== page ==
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Edifecs, Inc. v. Welltok, Inc.

United States District Court, W.D. Washington, Seattle

October 31, 2019

EDIFECS, INC., Plaintiff,
v.
WELLTOK, INC., Defendant.

          ORDER GRANTING MOTIONS TO SEAL

          JAMES L. ROBART UNITED STATES DISTRICT JUDGE

         I. INTRODUCTION

         Before the court are: (1) Plaintiff Edifecs, Inc.'s (“Edifecs”) motion to seal a document related to its motion for evidentiary sanctions (1st MTS (Dkt. # 29)), (2) Defendant Welltok, Inc.'s (“Welltok”) motion to seal documents related to its opposition to Edifecs's motion for evidentiary sanctions (2d MTS (Dkt. # 36)), and (3) Edifecs's motion to seal documents related to its reply in support of its motion for evidentiary sanctions (3rd MTS (Dkt. # 40)). The motions are unopposed.[1] (See generally Dkt.; see also 1st MTS at 2; 2nd MTS at 2.) The court has considered the motions, the parties' submissions concerning the motions, the relevant portions of the record, and the applicable law. Being fully advised, [2] the court GRANTS the three motions to seal.

         II. BACKGROUND

         On September 20, 2019, Edifecs filed a motion for evidentiary sanctions. (See MFS (Dkt. # 27).) Welltok filed its response on October 9, 2019. (MFS Resp. (Dkt. # 34).) Edifecs filed its reply on October 11, 2019. (MFS Reply (Dkt. # 38).) The parties now seek to seal the following documents filed in conjunction with these filings:

• Exhibit 7 to the Declaration of Robert Uriarte. (See 1st MTS at 2 (citing Uriarte Decl. (Dkt. # 29) ¶ 8, Ex. 7).)
• Exhibits 1A and 3A to the Declaration of Anne Cohen. (See 2d MTS at 2 (citing Cohen Decl. (Dkt. # 35) ¶ 2, Ex. 1A; id. ¶ 4, Ex. 3A).)
• Portions of Exhibits 2 through 11 to the Declaration of Aravind Swaminathan. (See 3rd MTS at 2 (citing Swaminathan Decl. (Dkt. #39) ¶¶ 4-13, Exs. 2-11).)

         III. ANALYSIS

         A. Legal Standard

         When deciding a motion to seal, courts “start with a strong presumption in favor of access to court records.” Foltz v. State Farm Mut. Auto. Ins. Co., 331 F.3d 1122, 1135 (9th Cir. 2003) (citing Hagestad v. Tragesser, 49 F.3d 1430, 1434 (9th Cir. 1995)). This presumption, however, “is not absolute and can be overridden given sufficiently compelling reasons for doing so.” Id. (citing San Jose Mercury News, Inc. v. U.S. Dist. Ct. N. Dist. (San Jose), 187 F.3d 1096, 1102 (9th Cir. 1999)). The standard for determining whether to seal a record depends on the filing that the sealed record is attached to. See Id. at 1136-37. Because the sealed documents at issue here are attached to motions that are “more than tangentially related to the merits of [this] case, ” the court applies the compelling reasons standard to determine if sealing is appropriate. See Ctr. for Auto Safety v. Chrysler Grp., 809 F.3d 1092, 1098-1102 (9th Cir. 2016).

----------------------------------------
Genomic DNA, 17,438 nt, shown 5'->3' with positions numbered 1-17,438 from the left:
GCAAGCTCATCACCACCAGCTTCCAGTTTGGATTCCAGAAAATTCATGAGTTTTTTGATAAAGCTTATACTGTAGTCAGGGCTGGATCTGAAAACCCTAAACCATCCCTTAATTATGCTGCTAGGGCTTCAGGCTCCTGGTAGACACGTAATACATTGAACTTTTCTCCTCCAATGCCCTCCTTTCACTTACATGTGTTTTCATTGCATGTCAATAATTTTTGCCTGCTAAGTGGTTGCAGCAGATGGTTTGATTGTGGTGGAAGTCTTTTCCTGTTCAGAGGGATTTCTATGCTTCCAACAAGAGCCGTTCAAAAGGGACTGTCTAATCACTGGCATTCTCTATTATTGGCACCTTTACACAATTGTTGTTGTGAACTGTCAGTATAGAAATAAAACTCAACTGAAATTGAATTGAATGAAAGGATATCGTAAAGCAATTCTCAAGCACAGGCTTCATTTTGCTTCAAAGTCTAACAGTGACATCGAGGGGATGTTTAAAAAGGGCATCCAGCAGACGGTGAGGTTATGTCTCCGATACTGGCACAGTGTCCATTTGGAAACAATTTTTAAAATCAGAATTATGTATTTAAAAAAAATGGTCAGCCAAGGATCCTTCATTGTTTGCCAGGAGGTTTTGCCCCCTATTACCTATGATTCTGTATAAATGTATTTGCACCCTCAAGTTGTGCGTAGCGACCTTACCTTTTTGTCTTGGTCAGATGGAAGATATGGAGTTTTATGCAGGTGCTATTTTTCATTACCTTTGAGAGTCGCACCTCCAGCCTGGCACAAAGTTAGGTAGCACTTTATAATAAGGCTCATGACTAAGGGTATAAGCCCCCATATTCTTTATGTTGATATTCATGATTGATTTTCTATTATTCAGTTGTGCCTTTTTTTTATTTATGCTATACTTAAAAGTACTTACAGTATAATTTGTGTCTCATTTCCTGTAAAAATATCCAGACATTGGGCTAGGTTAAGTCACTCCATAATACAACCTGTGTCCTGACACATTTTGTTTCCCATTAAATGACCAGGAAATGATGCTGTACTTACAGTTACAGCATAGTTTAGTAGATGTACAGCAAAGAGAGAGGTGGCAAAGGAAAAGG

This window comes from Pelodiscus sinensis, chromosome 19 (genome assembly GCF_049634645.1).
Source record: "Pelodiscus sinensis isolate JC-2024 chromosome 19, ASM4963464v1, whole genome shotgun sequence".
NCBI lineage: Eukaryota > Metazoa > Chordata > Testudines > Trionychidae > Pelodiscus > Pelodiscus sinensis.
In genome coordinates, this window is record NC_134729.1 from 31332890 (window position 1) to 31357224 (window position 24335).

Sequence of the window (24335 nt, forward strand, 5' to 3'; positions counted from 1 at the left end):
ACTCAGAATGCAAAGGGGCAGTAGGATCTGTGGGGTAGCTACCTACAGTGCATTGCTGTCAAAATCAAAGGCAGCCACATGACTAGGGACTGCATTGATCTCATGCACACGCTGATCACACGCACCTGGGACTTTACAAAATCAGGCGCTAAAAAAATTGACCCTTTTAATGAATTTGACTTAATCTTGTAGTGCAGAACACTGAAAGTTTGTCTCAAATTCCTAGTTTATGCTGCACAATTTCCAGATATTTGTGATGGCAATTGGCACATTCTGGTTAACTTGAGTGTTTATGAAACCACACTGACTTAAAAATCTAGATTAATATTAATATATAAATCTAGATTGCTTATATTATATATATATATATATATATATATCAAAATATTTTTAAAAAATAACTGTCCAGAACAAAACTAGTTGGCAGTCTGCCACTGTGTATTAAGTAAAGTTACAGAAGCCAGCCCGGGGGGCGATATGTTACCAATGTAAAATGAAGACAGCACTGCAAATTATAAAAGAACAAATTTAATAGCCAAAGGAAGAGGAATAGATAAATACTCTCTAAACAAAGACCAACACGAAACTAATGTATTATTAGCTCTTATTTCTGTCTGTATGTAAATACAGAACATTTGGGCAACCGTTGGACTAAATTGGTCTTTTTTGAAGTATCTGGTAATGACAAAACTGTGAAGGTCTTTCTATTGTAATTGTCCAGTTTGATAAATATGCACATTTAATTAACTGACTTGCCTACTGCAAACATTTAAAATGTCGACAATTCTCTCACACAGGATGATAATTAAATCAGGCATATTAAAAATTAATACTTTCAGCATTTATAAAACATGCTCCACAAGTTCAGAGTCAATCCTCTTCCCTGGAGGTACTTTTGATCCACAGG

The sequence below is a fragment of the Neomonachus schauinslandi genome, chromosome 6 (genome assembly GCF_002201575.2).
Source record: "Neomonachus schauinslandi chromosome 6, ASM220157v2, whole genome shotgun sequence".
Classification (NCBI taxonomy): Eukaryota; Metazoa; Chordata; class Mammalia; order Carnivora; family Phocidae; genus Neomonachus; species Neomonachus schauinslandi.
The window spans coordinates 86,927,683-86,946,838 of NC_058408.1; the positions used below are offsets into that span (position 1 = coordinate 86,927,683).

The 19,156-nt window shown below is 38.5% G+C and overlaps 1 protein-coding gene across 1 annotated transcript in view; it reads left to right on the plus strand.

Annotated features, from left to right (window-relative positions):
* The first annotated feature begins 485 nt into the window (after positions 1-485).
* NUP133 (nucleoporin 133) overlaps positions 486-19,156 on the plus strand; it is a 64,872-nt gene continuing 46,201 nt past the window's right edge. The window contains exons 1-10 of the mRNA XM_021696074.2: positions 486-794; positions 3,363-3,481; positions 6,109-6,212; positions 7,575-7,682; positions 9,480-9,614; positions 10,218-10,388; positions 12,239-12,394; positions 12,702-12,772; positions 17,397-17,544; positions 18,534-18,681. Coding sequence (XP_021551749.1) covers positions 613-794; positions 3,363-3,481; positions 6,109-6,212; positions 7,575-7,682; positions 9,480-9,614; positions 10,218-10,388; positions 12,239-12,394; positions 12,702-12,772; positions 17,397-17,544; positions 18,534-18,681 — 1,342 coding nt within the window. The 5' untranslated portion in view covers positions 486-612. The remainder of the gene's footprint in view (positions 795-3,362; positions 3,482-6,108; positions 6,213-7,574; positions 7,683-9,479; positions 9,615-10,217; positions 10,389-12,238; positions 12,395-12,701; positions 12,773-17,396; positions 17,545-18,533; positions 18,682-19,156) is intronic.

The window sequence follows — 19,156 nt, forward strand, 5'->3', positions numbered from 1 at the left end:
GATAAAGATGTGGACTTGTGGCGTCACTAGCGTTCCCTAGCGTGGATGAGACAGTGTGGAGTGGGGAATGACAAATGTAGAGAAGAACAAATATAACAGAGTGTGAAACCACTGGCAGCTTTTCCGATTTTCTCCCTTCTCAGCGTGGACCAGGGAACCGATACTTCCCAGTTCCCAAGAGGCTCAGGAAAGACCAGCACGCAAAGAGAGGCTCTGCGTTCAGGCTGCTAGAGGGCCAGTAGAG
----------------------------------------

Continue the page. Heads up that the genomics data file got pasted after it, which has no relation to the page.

Under the compelling reasons standard, the party seeking to seal a judicial record bears the burden of showing that “compelling reasons supported by specific factual findings . . . outweigh the general history of access and the public policies favoring disclosure.” Kamakana v. City & Cty. of Honolulu, 447 F.3d 1172, 1178-79 (9th Cir. 2006) (internal citations omitted). A failure to meet that burden means that the record will be filed in public. Id. at 1182. If a court decides to seal a record, it must “base its decision on a compelling reason and articulate the factual basis for its ruling.” Id. at 1179 (quoting Hagestad, 49 F.3d at 1434). “In general, ‘compelling reasons' sufficient to outweigh the public's interest in disclosure and justify sealing court records exist when such ‘court files might have become a vehicle for improper purposes,' such as the use of records to . . . release trade secrets.” Kamakana, 447 F.3d at 1179 (quoting Nixon v. Warner Commc'ns, Inc., 435 U.S. 589, 598 (1978)). The final determination of what constitutes a compelling reason is “best left to the sound discretion of the trial court.” Nixon, 435 U.S. at 599.

         In addition, in the Western District of Washington, parties seeking to file documents under seal must follow the procedure laid out in Local Rule 5(g). See Local Rules W.D. Wash. LCR 5(g). Pursuant to Local Rule 5(g), a party filing a motion to seal must include “a certification that the party has met and conferred with all other parties in an attempt to reach agreement on the need to file the document[s] under seal.” Id. LCR 5(g)(3)(A). The party seeking to seal the documents must also explain the bases for requiring the relief. Id. LCR 5(g)(3)(B).

         B. The ...


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